Otaku is a word that seems deceptively straightforward at first glance. Adopted into the Oxford English Dictionary in 2007, it is defined as follows:
(In Japan) a young person who is obsessed with computers or particular aspects of popular culture to the detriment of their social skills.
It is notable that the dictionary definition includes the negative perceptions surrounding the word. According to the OED, the otaku is “obsessed” and lacks “social skills.” This description is essentially no different from the columnist Akio Nakamori’s use of the word “bizarre” (異様) when he defined otaku as a label in 1983. While it has become more socially acceptable to identify as an otaku these days, it still retains an air of eccentricity.
One could argue that this is very much the point of adopting it as a loan word—otaku captures a nuance that “geek” or “fan” can’t quite muster. But adopting loan words from another culture is not a simple copy-and-paste process. Otaku has transformed significantly on its Journey to the West (ahem), a sure indication that the meaning of the word was contentious to begin with.
And that’s the theme of this week’s Found in Translation column. Translation is not a simple additive or subtractive process. By its very nature it is both transformative and elusive, a constant reminder that words may not always mean what we assume they mean at first glance.
What is it with Tsukasa Fushimi and making every pairing in his stories so shippable except for the main one? After Eromanga Sensei volume 3, I’m rooting for the MC to bang anyone except his sister, but alas, not all things in life go the way you want them to.
Let’s recap the 12 Days of Anime and the whirlwind year that was 2016.
2016 was the year I finished writing my honours thesis and graduated from university. The thesis, which drew heavily from my personal observations as a light novel fan translator, was called “Exploring Foreignisation/Domestication Post-Editing Strategies in Machine-Assisted Fan Translations of Japanese Web Novels” (what a mouthful!). Later this year, I published two articles based on my research on Anime News Network, explaining the basics of the subculture.
And now, for some inexplicable reason that I can’t quite fathom, I’m known to the fandom at large as… “the light novel blogger”.
The season has only just started, but it’s never too early to pick out a favourite waifu and husbando.
You might have noticed I haven’t been posting as often lately. I could say I’ve been busy and this would be true, but the real reason is that I’ve been choosing to watch less anime. I’m more of a casual watcher these days. Could it be that I have become a riajuu???
No love life in sight, however.
I remember coming across this blog post a while back calling Fumiaki Maruto “the romance specialist you’ve (never) heard about”. White Album 2 appears to be his most critically acclaimed work, and I can see why. It’s a coming-of-age drama that deals with the darker sides of teenage insecurity. The VN even depicts the characters in their adult years, still struggling to make difficult choices. The anime adaptation only tells the first part of the story, but it’s still gut-wrenching stuff. While I remain conflicted about the ultimate purpose behind all that suffering, I can’t deny that the emotions and relationships between the characters felt very real to me.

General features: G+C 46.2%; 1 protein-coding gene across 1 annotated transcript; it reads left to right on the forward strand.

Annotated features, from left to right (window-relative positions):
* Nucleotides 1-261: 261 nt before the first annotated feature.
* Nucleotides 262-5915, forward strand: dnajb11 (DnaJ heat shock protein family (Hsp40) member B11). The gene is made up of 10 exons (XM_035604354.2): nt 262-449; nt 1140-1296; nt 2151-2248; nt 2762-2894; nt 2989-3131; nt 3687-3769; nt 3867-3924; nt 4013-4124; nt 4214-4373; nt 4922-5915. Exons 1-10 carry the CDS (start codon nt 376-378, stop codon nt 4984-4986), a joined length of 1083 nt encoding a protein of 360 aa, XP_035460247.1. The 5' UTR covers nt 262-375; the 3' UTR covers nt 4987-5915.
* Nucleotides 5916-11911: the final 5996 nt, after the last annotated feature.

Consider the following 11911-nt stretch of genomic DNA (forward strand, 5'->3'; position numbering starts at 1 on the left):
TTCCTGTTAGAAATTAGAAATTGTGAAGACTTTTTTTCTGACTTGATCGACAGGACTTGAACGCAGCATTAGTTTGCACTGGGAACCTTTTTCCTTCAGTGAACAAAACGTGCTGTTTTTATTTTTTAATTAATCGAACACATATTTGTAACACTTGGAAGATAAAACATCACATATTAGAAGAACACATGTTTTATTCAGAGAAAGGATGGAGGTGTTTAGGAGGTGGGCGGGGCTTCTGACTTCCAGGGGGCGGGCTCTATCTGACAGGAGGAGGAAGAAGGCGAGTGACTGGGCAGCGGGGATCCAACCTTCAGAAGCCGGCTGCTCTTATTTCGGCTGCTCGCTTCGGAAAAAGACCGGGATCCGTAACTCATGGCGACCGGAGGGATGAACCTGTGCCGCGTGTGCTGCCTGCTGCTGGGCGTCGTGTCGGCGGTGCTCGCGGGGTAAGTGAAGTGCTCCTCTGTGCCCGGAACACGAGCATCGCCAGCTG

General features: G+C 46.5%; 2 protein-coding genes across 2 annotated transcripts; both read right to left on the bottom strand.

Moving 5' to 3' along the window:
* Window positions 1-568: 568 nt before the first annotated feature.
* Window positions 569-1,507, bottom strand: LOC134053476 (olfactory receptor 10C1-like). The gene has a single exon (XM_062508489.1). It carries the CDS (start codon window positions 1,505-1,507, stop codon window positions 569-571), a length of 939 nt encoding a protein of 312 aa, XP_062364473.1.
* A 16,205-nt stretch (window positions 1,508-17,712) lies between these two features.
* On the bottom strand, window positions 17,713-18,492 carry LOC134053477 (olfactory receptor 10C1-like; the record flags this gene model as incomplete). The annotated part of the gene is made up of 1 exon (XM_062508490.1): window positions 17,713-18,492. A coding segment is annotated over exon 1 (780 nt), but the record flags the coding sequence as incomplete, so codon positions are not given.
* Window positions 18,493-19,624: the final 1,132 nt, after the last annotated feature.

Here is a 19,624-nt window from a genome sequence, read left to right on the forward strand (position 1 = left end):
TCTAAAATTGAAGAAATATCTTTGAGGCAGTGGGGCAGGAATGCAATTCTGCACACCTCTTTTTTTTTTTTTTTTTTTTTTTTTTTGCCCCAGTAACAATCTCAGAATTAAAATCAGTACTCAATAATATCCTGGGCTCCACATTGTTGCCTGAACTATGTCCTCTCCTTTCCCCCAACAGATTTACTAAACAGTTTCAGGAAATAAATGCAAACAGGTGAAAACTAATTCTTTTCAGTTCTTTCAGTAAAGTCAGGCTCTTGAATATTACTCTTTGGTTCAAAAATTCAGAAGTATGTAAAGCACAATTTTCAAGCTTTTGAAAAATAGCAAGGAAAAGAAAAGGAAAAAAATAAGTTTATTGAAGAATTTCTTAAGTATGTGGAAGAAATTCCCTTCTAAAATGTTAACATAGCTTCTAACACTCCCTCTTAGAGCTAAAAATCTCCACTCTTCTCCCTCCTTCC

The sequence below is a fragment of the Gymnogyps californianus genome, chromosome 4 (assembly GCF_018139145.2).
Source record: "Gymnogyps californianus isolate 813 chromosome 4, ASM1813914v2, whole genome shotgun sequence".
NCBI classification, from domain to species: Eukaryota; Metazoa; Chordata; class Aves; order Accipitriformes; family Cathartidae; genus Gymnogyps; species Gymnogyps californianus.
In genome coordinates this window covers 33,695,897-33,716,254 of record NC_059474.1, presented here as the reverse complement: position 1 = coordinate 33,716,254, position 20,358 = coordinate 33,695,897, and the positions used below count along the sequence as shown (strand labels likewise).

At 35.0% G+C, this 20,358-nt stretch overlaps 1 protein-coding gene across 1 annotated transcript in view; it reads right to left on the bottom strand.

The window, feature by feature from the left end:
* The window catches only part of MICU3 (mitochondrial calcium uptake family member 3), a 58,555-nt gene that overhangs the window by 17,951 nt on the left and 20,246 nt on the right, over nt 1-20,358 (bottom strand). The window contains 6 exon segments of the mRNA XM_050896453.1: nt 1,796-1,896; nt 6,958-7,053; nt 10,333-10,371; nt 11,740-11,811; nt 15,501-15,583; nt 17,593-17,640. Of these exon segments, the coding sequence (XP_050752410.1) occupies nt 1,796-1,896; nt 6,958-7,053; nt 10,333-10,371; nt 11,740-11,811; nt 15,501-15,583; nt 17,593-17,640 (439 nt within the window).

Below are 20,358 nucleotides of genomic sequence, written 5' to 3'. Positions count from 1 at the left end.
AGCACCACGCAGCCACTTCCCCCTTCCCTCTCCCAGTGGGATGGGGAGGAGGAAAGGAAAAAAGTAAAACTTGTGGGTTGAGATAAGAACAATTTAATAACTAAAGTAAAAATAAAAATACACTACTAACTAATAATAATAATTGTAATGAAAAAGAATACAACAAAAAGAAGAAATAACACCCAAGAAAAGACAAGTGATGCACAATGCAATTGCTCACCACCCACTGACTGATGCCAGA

As a general rule, English-speaking anime fans (including me) aren’t terribly knowledgeable about visual novel writers, so it’s a shame Maruto has been going under the radar for all these years. Recently, though, he has been steadily carving out a name for himself in the anime world. Earlier this year, he helped adapt his light novel series Saekano into an anime, and this season he worked on the script for Classroom Crisis, an anime-original series. So now is a fitting time to remind you all that Maruto is indeed a great romance writer, maybe among the most talented working in the otaku industry right now.
Light novels are becoming more popular among English-speaking readers these days, but many, many LNs remain untranslated. This particular title doesn’t even have a fan translation. But never fear, Doctor Froggy is here to provide you with spoilers for a trashy light novel you’ll probably never read.
About two months ago, Foxy Lady Ayame and Neko-kun started a blog carnival to talk about anime which influenced their lives. I thought it was a great idea – you should definitely check out their post as well as the list of other bloggers who have participated in the event. But personally, I found it really hard to come up with something to say about this topic. I feel like I’ve already written quite enough already about the anime titles which have influenced me personally. (Examples: 1, 2, 3)
Then it hit me. It’s not just well-written anime that has an impact on you. In fact, there are plenty of (what I would consider) relatively poor anime that have a special place in my heart. In the end, it honestly doesn’t matter how clever you are or how refined your taste is – the most important thing is what you make of what you watch.
One particular anime has had such an enormous impact on my outlook as an anime fan that I still think about it almost constantly to this day, even when so many others have deemed it trash and moved on with their lives.
This anime is called My Little Sister Can’t Be This Cute!